The 150th anniversary of “Alice in Wonderland” has been widely celebrated this year, but it is odd, a recent essay at the New Yorker notes, that how seldom the religion of its author, Lewis Carroll, is considered.
The scant attention given to Carroll’s Christian faith is particularly striking since he is, in many ways, the direct predecessor of authors C.S. Lewis and J.R.R. Tolkien, who are practically Protestant saints in literary circles. Acolytes of Lewis and Tolkien readily dismiss suggestions that their works of fiction are mere allegories of the Christian faith. Yet, at the same time, their fans value both writers for their literary apologetics.
While a few critics may try to read allegories of doctrinal debates into the work of Charles Dodgson (Lewis Carroll was Dodgson’s pen name), no one would accuse him of writing Christian allegory, although that trippy rabbit hole certainly lends itself to all kinds of fun possible interpretations. Perhaps such strangeness explains why neither literary specialists nor Christian readers pay much attention to the relationship of Dodgson’s faith to his work.
But Dodgson’s writing bears subtle witness to the wonders of both creation and its creator in ways that deserve more attention. He was a committed, lifelong member of the Church of England. Although he balked at taking Holy Orders, he was ordained as a deacon in the church in 1861.
While his doctrinal views parted ways with those of his high church ancestors (his great-grandfather had been a bishop and his father a clergyman), Dodgson shied from the religious controversies plaguing the church at the time, remaining essentially what would have been considered orthodox.
“Most assuredly I accept to the full the doctrines you refer to — that Christ died to save us, that we have no other way of salvation open to us but through His death, and that it is by faith in Him, and through no merit of ours, that we are reconciled to God,” Dodgson wrote in a letter to a friend in 1897, “and most assuredly I can cordially say, ‘I owe all to Him who loved me, and died on the Cross of Calvary.'”
As one biographer writes, “The hard core of his belief was too sacred to be tampered with by what he believed to be heretical elements.”
Or, as the Queen tells Alice in the book’s sequel, “Why, sometimes I’ve believed as many as six impossible things before breakfast!”
Dodgson found “divinity” in beauty: in the beauty of mathematics, which he taught at Oxford; in the beauty of the newly-invented art of photography; and in the beauty of words. He viewed “the pursuit of beauty as a state of Grace, a means of retrieving lost innocence,” the innocence once experienced in Eden, literary critic Karoline Leach writes.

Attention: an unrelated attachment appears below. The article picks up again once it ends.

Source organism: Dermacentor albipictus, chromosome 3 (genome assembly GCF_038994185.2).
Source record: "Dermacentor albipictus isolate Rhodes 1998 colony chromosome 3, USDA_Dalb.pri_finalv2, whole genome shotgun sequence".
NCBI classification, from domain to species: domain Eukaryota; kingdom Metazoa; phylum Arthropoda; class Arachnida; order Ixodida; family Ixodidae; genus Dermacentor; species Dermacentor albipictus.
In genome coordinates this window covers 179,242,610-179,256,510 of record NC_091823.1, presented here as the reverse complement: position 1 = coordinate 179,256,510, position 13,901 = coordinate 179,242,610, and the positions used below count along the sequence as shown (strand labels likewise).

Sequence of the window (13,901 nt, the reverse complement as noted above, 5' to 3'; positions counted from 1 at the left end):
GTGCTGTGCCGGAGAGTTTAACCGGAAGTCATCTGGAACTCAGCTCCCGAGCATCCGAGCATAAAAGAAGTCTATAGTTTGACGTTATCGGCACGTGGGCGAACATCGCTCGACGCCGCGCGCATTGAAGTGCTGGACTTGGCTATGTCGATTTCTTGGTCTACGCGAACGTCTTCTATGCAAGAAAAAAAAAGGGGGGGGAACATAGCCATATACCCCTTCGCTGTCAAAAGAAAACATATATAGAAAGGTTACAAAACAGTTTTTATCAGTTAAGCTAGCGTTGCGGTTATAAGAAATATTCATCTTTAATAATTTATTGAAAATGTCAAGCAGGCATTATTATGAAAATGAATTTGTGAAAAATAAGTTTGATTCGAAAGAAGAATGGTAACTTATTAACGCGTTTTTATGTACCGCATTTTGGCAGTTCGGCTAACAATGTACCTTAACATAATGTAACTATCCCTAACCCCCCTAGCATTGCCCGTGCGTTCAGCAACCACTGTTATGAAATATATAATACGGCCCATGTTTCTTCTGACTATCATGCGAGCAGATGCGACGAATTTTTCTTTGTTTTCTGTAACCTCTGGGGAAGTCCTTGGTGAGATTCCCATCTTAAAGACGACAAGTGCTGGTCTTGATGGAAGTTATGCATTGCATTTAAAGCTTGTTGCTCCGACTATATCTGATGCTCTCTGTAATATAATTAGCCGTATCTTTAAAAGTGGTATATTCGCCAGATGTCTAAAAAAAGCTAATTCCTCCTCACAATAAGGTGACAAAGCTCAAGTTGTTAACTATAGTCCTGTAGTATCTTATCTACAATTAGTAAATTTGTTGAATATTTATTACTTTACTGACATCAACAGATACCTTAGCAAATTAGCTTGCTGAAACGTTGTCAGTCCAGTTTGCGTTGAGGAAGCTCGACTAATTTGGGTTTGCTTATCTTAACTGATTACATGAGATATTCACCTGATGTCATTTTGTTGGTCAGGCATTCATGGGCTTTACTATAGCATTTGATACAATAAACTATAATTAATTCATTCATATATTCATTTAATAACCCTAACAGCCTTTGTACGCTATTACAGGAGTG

“For the Victorians, caught as they were on the cusp of a new age in which all old certainties were dying, ‘Lewis Carroll’ came to mean a readiness to believe — in wonderland, fairytales, innocence, sainthood, the fast-fading vision of a golden age when it seemed possible for humanity to transcend the human condition,” Leach writes. “Carroll became a way of affirming that such things really had once been. Even before Dodgson’s death, his assumed name had become the ultimate embodiment of this Victorian aspiration toward otherworldliness.”
Otherworldliness should not be confused with godliness, of course, particularly godliness of an orthodox Christian variety. After all, the same age that brought “Alice in Wonderland” called forth “Peter Pan,” spiritualism and Madame Tussaud, too. But in an age shaped by the new Gospel According to Charles Darwin, otherworldliness was perhaps a more godly impulse than not.
Although Dodgson hardly beat his readers over the head with his Christian beliefs, whispers of the glory of God echo throughout his work. As the Duchess declares in “Alice in Wonderland,” “Everything’s got a moral, if only you can find it.” (The Duchess isn’t exactly a reliable character, but then again, almost no one is in Lewis’s world.)
While writers like Lewis and Tolkien address grand religious themes that require lions and lords, Dodgson depicts whimsies wrought by a creator who delights in his creation: the power and magic of words, the way truth is gnarled by human perspective, the constant footrace taking place in the human mind between imagination and reason, and the simple wonder of seeing the world through the eyes of a child.
Karen Swallow Prior is a professor of English at Liberty University and a research fellow with the Ethics and Religious Liberty Commission of the Southern Baptist Convention. She is the author of “Fierce Convictions: The Extraordinary Life of Hannah More.”